U.S. Rep. Dan Crenshaw (R–Texas):
The debate over reopening the economy has a peculiar characteristic: It breaks down almost entirely along political lines. Liberals emphasize the dangers of an open society, shaming those who want to go back to work. Conservatives argue the opposite. Red states are steadily reopening, while most blue states lag. House Democrats believe it isn’t safe for lawmakers to go back to work, while the Republican-controlled Senate is back in session.
It isn’t obvious that such a debate should be partisan, yet it is. Why? One popular explanation is that all roads lead to President Trump. Whatever he says, the left will say the opposite.
Geographic distribution has also been proposed as a factor. Liberals tend to pack into crowded cities, where the virus spreads more easily, while conservatives populate the more rural, safer regions. This explanation is neat but fails to explain the divide within cities, where Republicans support reopening more than their Democratic neighbors.
Another factor is that the economic fallout has harmed working-class, high-school-educated Americans far worse than the liberal-leaning college-educated. It is easy to “prioritize public health” when you work comfortably from home.
These factors contribute to the partisan divide, but I believe a complete account would take us deeper, into the realm of psychology and morality. Liberal and conservative brain function has been shown to differ considerably during exercises in risk-taking. These differences led researchers to conclude that socially conservative views are driven, at least in part, by people’s need to feel safe and secure. While liberals present themselves as more open to experience and change, conservatives seem more likely to protect that which we know. This divide appears to apply to multiculturalism, traditional institutions and financial risk, but not all unknown risks.
Today conservatives are the ones ready to confront risk head-on. That’s consistent with my experience in the military, where the overwhelming majority of special operators identify as conservatives. Recent data confirm my experiences, indicating that high-risk civilian occupations tend to be filled by those who lean right. If conservatives show more brain activity when processing fear, they also seem better at overcoming it.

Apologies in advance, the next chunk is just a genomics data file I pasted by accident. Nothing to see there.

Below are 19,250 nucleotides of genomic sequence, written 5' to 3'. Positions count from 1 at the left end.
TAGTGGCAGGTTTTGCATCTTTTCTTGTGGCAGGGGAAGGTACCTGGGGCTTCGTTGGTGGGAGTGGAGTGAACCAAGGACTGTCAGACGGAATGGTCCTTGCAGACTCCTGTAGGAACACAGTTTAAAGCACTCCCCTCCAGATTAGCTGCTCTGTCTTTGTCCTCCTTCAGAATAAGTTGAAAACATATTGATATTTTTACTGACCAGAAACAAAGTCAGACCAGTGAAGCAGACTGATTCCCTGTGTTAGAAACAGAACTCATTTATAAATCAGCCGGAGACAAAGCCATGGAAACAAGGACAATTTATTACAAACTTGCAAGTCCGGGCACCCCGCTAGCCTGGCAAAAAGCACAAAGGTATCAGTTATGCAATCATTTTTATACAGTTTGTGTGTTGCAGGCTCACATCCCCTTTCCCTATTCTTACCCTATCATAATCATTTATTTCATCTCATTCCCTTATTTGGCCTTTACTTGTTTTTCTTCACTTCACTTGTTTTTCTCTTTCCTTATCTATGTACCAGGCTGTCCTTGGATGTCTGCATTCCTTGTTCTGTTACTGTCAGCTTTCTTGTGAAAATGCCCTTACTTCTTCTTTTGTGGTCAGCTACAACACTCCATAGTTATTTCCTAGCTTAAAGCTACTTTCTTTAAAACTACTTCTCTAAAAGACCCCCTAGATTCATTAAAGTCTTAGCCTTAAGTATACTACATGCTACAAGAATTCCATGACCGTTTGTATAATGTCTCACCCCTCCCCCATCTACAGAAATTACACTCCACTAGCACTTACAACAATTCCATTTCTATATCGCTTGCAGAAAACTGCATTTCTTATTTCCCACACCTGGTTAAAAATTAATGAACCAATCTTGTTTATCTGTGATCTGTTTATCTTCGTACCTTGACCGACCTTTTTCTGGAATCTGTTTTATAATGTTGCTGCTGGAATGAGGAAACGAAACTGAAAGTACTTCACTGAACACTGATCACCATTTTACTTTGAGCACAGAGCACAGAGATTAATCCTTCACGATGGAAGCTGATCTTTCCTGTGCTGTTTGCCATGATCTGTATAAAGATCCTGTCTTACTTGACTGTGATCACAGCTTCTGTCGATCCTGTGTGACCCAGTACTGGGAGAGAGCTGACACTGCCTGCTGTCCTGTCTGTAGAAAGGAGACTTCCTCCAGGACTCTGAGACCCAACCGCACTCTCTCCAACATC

Liberals are also more comfortable with a government that regulates more behavior and provides more services. They often say, “You can’t be free if you don’t have service X, Y and Z.” Such statements sound nonsensical to conservative ears. The conservative emphasis on personal responsibility leaves less room for the government micromanagement we’re witnessing now.
Conservatives understand basic morality differently, too. Research shows that among the five moral foundations—care, fairness, authority and tradition, in-group loyalty, and purity—liberals prioritize care and fairness, while conservatives engage all five about equally. The liberal weighting means that far more emphasis is placed on a single consideration—“If it saves even one life …”— to the exclusion of others, such as the costs to society. Liberals equate those costs with simple monetary hardship, easily replaced by a government check. Conservatives realize economic devastation may affect lives for years, altering their entire trajectories.
The liberal approach betrays a lack of imagination. Just because you dislike Mr. Trump doesn’t mean he must be wrong here. Just because you can work remotely doesn’t mean others can, too. Just because you don’t want to confront risk doesn’t mean others should be prevented from doing so. Just because you have a single-dimensional view of “caring” doesn’t mean we can afford to ignore the consequences of economic devastation.
It is time to reopen America in a smart and deliberate fashion and stop calling people murderers because they want to get back to work. The American people are responsible enough to live free and confront risk. Let them do so.